Introducing Luxembourg Foodies! During this series we meet with expats to see what they’re cooking up at home. There are over 170 different cultures in Luxembourg, and we want to experience them all!
We spent time in the kitchen with Heather Madeira Ni to put together our first episode of Luxembourg Foodies! Heather prepared some traditional Taiwanese dishes that were out of this world.
She was also kind enough to share two of the recipes from her episode!
Happy cooking! And if you’d like to be featured shoot us a message: firstname.lastname@example.org
Recipe 1: Taiwanese chicken
4 boneless chicken thighs
1/2 tsp 5 spice powder
1/2 tsp of cornstarch mixed with a tablespoon of water
2 tsp of soy sauce
1 cup of water
1 tsp salt
1/2 cup of potato flour (or cornstarch)
A large handful of Thai basil
2-3 cups of cooking oil
Cut each thigh into bite sized pieces. Mix the ingredients for the marinade and mix into the meat. Let it sit at least 20 minutes before cooking.
Beat the eggs and mix with the water and salt.
Place the starch in a bowl.
Heat the oil until it shimmers. Dip 5-6 pieces of chicken into the egg wash and then coat in starch, shaking off the excess before adding to the oil. Fry until cooked through, about 5 minutes total, turning occasionally. Let it drain on paper towels. When all the chicken is cooked, scoop out the excess starch from the hot oil with a straining spoon. Add the washed and dried basil and briefly fry until crisp. Toss into the chicken and serve.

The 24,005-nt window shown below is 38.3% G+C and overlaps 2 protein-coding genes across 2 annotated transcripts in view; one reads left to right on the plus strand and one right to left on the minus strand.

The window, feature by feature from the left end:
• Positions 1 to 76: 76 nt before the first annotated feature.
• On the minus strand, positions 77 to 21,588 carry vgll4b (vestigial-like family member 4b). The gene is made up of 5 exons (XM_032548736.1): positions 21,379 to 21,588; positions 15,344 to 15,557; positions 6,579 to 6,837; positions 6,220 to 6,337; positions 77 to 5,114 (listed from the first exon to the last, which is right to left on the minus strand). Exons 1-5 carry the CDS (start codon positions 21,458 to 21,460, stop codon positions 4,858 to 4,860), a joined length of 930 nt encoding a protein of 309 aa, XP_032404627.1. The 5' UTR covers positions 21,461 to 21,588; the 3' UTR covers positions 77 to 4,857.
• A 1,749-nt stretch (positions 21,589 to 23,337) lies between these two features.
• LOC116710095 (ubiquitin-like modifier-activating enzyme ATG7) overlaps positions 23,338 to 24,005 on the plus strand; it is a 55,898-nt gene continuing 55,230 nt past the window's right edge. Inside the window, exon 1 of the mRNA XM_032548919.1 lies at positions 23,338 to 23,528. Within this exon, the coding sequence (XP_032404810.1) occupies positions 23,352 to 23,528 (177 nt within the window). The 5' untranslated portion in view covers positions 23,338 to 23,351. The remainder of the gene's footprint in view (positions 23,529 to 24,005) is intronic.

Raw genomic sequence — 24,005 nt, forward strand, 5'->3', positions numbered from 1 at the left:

Recipe 2: Tea eggs
1/2 cup of soy sauce plus a couple of tablespoons of dark soy sauce if possible
1 cup of rice wine
2.5 cups of stock (Asian chicken stock is best) or water
1/3 cup of sugar (rock sugar is best, but brown or white is also fine)
A spice pouch with the following (if you can’t find all of these, put as many as possible in)
2 black cardamom pods
5 green cardamom pods
1 tsp of fennel
1 tsp Sichuan peppercorn
1 stick of cassia or cinnamon
2 star anise
2 bay leaves
1 tsp allspice
Heat a little oil and fry the following until fragrant while stirring:
4 discs of ginger
2 scallions chopped into 5 cm lengths
4 peeled garlic cloves
Add the remaining marinade ingredients and bring to a boil. Turn down the heat and stir until the sugar is dissolved (rock sugar may take some time). Keep at a simmer for up to 45 minutes to meld the flavours together.
Boil a large pot of water. For quails eggs, cook for 1 minute 30 seconds then drain and put in cold water… for chicken eggs, cook for 7 minutes and then drain and place in cold water.
When cool enough to touch, roll them in the counter to crackle the shell, but don’t peel. Place them into the warm lu (brine) off the heat. Leave in the brine for 24 hours at least. When you peel the shell, these should be marbled.
To save the lu, strain and put in the freezer as your master broth- this can be used to cook chicken legs, tougher beef cuts, other pieces that need long slow cooking, or firm tofu/tofu skin.
Top up the broth with the same ingredients but adding the master broth each time will increase the depth of flavour.